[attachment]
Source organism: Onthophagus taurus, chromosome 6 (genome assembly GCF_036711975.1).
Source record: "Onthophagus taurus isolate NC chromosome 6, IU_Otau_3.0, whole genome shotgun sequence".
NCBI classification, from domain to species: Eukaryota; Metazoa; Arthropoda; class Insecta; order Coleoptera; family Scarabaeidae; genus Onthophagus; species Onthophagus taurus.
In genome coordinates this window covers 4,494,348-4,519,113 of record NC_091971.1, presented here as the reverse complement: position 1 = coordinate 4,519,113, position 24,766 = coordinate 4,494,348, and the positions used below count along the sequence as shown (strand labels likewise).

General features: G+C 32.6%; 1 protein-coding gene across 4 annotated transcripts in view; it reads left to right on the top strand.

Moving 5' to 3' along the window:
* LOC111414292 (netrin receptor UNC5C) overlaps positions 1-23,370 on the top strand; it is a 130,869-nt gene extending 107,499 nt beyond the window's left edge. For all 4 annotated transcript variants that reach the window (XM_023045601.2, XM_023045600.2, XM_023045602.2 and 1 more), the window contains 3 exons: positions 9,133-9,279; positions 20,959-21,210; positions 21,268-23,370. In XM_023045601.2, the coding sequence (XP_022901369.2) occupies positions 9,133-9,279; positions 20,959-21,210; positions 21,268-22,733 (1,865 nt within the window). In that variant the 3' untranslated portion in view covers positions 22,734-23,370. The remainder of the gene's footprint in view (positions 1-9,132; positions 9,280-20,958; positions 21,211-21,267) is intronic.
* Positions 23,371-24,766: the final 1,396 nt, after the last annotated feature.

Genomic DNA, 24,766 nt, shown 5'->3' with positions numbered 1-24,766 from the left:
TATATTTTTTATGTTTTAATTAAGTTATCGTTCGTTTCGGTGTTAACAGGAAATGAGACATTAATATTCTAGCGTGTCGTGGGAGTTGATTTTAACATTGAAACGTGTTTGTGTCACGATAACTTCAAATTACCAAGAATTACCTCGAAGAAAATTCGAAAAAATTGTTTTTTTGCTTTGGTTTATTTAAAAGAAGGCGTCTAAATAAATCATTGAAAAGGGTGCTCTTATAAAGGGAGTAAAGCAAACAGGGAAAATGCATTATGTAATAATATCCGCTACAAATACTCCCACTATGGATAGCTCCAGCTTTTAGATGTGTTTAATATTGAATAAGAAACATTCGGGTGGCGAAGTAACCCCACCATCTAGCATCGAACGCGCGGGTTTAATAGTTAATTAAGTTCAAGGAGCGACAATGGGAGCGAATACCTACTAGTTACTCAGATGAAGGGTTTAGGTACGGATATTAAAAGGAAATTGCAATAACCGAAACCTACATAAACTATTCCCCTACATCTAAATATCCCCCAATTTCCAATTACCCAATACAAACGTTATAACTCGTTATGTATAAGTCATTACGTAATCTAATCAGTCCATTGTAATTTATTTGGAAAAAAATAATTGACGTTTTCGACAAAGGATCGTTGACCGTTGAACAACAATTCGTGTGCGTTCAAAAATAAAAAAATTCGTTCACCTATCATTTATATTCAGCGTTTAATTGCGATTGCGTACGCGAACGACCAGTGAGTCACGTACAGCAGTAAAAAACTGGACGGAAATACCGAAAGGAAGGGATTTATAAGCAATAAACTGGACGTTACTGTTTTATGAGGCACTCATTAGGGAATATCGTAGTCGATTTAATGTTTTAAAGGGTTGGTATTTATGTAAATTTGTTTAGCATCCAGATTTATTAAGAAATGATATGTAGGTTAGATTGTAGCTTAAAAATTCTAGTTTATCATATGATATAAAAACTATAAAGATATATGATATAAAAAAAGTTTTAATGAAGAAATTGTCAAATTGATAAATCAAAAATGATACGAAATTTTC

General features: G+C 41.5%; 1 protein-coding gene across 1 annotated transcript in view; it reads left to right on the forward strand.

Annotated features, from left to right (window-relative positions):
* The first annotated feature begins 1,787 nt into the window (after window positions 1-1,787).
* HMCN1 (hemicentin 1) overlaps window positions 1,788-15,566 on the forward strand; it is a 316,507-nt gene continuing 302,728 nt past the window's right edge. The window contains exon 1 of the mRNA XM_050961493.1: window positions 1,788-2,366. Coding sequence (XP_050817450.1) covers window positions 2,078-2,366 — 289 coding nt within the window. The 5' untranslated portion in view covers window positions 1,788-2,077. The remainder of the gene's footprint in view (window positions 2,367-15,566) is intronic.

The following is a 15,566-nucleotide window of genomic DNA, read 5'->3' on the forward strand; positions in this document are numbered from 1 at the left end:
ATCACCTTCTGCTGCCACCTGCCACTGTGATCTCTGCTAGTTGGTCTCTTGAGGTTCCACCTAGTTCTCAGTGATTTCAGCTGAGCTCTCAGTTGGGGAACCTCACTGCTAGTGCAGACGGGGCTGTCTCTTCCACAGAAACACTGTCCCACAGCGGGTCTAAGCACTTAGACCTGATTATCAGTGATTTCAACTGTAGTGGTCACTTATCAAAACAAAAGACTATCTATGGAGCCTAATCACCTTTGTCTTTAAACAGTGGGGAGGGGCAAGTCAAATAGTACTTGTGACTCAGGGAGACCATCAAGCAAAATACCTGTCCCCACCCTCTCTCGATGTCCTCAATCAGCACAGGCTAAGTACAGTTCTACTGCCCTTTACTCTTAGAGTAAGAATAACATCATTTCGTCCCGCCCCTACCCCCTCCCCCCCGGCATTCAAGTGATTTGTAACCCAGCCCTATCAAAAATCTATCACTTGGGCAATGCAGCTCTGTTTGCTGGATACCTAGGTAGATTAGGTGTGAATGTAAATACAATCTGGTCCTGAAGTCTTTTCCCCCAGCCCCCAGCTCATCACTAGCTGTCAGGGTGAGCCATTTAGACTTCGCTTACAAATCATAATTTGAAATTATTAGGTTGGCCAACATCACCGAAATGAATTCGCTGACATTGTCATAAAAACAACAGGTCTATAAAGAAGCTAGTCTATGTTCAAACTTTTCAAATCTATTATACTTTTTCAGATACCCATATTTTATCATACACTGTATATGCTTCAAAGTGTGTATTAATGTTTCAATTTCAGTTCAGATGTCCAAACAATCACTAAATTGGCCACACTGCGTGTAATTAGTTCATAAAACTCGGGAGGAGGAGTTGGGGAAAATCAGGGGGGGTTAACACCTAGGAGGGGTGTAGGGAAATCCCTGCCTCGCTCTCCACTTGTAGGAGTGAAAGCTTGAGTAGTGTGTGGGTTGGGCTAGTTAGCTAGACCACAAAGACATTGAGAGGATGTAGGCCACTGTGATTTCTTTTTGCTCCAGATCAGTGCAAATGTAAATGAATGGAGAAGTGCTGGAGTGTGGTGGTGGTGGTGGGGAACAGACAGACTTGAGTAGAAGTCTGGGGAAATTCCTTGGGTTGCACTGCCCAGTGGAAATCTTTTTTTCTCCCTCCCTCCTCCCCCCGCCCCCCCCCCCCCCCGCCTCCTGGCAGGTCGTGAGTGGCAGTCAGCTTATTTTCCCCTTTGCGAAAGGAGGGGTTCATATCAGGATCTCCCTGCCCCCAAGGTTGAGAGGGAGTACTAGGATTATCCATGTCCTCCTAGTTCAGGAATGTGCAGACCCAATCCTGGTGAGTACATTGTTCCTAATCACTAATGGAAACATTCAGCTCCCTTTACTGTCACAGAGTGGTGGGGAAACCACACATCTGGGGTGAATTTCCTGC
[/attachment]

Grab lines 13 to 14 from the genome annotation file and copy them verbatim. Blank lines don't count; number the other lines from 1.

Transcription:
* The first annotated feature begins 1,787 nt into the window (after window positions 1-1,787).
* HMCN1 (hemicentin 1) overlaps window positions 1,788-15,566 on the forward strand; it is a 316,507-nt gene continuing 302,728 nt past the window's right edge. The window contains exon 1 of the mRNA XM_050961493.1: window positions 1,788-2,366. Coding sequence (XP_050817450.1) covers window positions 2,078-2,366 — 289 coding nt within the window. The 5' untranslated portion in view covers window positions 1,788-2,077. The remainder of the gene's footprint in view (window positions 2,367-15,566) is intronic.